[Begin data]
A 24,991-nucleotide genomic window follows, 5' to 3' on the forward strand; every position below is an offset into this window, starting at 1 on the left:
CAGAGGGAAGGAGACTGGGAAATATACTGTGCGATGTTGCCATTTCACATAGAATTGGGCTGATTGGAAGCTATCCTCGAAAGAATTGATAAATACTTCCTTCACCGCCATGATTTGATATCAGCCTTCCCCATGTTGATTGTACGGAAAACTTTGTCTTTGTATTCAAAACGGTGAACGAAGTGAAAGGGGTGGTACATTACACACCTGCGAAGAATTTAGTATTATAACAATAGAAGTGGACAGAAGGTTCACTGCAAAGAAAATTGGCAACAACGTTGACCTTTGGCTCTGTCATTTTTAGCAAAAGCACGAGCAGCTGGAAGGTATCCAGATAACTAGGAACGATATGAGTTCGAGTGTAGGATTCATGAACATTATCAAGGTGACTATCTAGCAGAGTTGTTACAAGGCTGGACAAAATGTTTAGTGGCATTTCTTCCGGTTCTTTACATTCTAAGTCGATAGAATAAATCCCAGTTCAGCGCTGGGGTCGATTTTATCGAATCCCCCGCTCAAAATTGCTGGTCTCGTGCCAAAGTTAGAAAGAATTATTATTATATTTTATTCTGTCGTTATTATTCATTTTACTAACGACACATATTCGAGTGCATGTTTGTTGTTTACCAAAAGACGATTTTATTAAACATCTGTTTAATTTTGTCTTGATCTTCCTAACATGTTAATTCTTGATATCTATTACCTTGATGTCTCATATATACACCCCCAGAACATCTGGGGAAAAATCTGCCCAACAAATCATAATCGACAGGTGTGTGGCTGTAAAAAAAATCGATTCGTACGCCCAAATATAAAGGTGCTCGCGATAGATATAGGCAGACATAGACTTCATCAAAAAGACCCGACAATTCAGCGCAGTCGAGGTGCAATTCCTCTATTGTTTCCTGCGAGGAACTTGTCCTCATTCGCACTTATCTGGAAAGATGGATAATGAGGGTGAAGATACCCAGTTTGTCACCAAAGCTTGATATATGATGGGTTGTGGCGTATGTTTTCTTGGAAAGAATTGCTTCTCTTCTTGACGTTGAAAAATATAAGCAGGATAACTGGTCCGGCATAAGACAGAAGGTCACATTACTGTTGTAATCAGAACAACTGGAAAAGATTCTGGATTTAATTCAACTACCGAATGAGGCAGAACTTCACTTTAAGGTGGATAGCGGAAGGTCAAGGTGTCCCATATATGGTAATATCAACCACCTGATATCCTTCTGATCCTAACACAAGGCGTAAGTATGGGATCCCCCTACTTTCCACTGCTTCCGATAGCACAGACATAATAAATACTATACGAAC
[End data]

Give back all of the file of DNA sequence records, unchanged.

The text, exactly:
A 24,991-nucleotide genomic window follows, 5' to 3' on the forward strand; every position below is an offset into this window, starting at 1 on the left:
CAGAGGGAAGGAGACTGGGAAATATACTGTGCGATGTTGCCATTTCACATAGAATTGGGCTGATTGGAAGCTATCCTCGAAAGAATTGATAAATACTTCCTTCACCGCCATGATTTGATATCAGCCTTCCCCATGTTGATTGTACGGAAAACTTTGTCTTTGTATTCAAAACGGTGAACGAAGTGAAAGGGGTGGTACATTACACACCTGCGAAGAATTTAGTATTATAACAATAGAAGTGGACAGAAGGTTCACTGCAAAGAAAATTGGCAACAACGTTGACCTTTGGCTCTGTCATTTTTAGCAAAAGCACGAGCAGCTGGAAGGTATCCAGATAACTAGGAACGATATGAGTTCGAGTGTAGGATTCATGAACATTATCAAGGTGACTATCTAGCAGAGTTGTTACAAGGCTGGACAAAATGTTTAGTGGCATTTCTTCCGGTTCTTTACATTCTAAGTCGATAGAATAAATCCCAGTTCAGCGCTGGGGTCGATTTTATCGAATCCCCCGCTCAAAATTGCTGGTCTCGTGCCAAAGTTAGAAAGAATTATTATTATATTTTATTCTGTCGTTATTATTCATTTTACTAACGACACATATTCGAGTGCATGTTTGTTGTTTACCAAAAGACGATTTTATTAAACATCTGTTTAATTTTGTCTTGATCTTCCTAACATGTTAATTCTTGATATCTATTACCTTGATGTCTCATATATACACCCCCAGAACATCTGGGGAAAAATCTGCCCAACAAATCATAATCGACAGGTGTGTGGCTGTAAAAAAAATCGATTCGTACGCCCAAATATAAAGGTGCTCGCGATAGATATAGGCAGACATAGACTTCATCAAAAAGACCCGACAATTCAGCGCAGTCGAGGTGCAATTCCTCTATTGTTTCCTGCGAGGAACTTGTCCTCATTCGCACTTATCTGGAAAGATGGATAATGAGGGTGAAGATACCCAGTTTGTCACCAAAGCTTGATATATGATGGGTTGTGGCGTATGTTTTCTTGGAAAGAATTGCTTCTCTTCTTGACGTTGAAAAATATAAGCAGGATAACTGGTCCGGCATAAGACAGAAGGTCACATTACTGTTGTAATCAGAACAACTGGAAAAGATTCTGGATTTAATTCAACTACCGAATGAGGCAGAACTTCACTTTAAGGTGGATAGCGGAAGGTCAAGGTGTCCCATATATGGTAATATCAACCACCTGATATCCTTCTGATCCTAACACAAGGCGTAAGTATGGGATCCCCCTACTTTCCACTGCTTCCGATAGCACAGACATAATAAATACTATACGAAC